So, why is this important? Well, for one, it can determine the modular multiplicative inverse, and this can be used as the private key in asymmetric encryption. I’ll cover this is my next article.

The Extended Euclidean Algorithm

As the Euclidean algorithm needs the division algorithm, so does the extended algorithm. In addition, we are interested in capturing the quotient for each expression (we weren’t before). Capturing the quotient will help us to compute Bézout’s identity.

In addition, we’ll want to rewrite each expression so the remainder is expressed as a linear combination:

n = dq + r
r = n - dq

Let’s now see how we can use this to compute both the greatest common divisor of a and b as well as Bézout’s coefficients.

The Algorithm

Before beginning, assign the numbers to a and b, with the former containing the larger value. These will be used throughout the algorithm in our substitutions.

The algorithm:

  1. Compute the division algorithm, rewriting it to so the remainder is represented as a linear combination, and substitute values with the previously-computed polynomial expressions.
  2. If r > 0, assign d to n and r to d. Repeat step 1.
  3. If r == 0, calculate the polynomial expression for the penultimate Step 1.

Example

gcd(527, 341)

a = 527, b = 341

Step 1:
    n = 527
    d = 341
    q = 1
    r = n % d = 186

    186 = 527 - 341(1)
    186 = a - b

Step 2:
    Is r > 0? Yes.

Step 1:
    n = 341
    d = 186
    q = 1
    r = n % d = 155

    155 = 341 - 186(1)
    155 = b - (a - b)
    155 = -a + 2b

Step 2:
    Is r > 0? Yes.

Step 1:
    n = 186
    d = 155
    q = 1
    r = n % d = 31

    31 = 186 - 155(1)
    31 = (a - b) - (-a + 2b)
    31 = 2a - 3b

Step 2:
    Is r > 0? Yes.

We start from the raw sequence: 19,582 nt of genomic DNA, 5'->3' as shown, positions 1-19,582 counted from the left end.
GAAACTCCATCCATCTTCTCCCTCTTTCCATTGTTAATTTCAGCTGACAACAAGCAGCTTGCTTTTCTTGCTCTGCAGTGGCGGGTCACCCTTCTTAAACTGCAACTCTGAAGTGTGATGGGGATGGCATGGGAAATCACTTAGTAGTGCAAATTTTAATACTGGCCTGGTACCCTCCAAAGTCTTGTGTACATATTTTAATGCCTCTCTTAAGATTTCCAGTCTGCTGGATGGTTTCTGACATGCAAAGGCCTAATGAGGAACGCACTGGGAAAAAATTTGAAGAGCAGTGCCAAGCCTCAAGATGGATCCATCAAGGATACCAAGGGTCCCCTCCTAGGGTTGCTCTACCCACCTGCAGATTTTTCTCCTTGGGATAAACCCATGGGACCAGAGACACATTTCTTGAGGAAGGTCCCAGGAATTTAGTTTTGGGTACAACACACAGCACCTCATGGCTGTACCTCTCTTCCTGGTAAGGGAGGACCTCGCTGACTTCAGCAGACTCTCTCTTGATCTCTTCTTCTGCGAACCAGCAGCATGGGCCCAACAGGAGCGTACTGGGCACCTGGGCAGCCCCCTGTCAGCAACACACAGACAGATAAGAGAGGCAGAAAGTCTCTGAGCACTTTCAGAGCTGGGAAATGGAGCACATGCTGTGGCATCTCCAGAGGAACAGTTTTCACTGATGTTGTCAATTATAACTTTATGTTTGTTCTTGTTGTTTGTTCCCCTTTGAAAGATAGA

Step 1:
    n = 155
    d = 31
    q = 5
    r = n % d = 0

    0 = 155 - 31(5)
    0 = (-a + 2b) - 5(2a - 3b)
    0 = -11a + 17b

Step 2:
    Is r > 0? No!

Step 3:
    31 = 2a - 3b
    31 = 2(527) - 3(341)
    31 = 1054 - 1023
    31 = 31

So, we've learned the gcd is 31 and that the coefficients are 2 and -3, respectively
(one of the numbers will always be negative).
It's a twofer!  We can now determine our entire expression!

gcd(527, 341) = 527x + 341y
           31 = 527(2) + 341(-3)
           31 = 1054 - 1023
           31 = 31

Hmm, looks suspiciously like Step 3 above!  Bingo!

For completeness, we can also verify the polynomial expression from the last Step 1.

0 = -11a + 17b
0 = -11(527) + 17(341)
0 = -5797 + 5797

Note that by rewriting the expression for the remainder and substituting as we go that we’re essentially computing the Euclidean algorithm and the extended Euclidean algorithm at the same time, so that we’re done by the time we’ve determined the gcd.

There is a way to do this that some may consider a shortcut, whereby the gcd is first determined by the former before employing the latter to reverse the expressions, substituting as you go. I personally find this to be a bit confusing, so I’m not covering it here

Conclusion

So, what have we learned?

We now know that the Euclidean algorithm determines the greatest common divisor for two numbers. It is efficient and fast.

Once we’ve determined that, we can write Bézout’s identity:

ax + by = gcd(a, b)

Neat!

Lastly, we know that the extended Euclidean algorithm computes both the gcd and the coefficients for Bézout’s identity. It is extremely useful and can be seen in cryptographic systems like RSA.

My next article well delve into how we can use the extended Euclidean algorithm to calculate the modular multiplicative inverse for any number where the gcd(a, b) = 1.

Weeeeeeeeeeeeeeeeeeeeeeee

References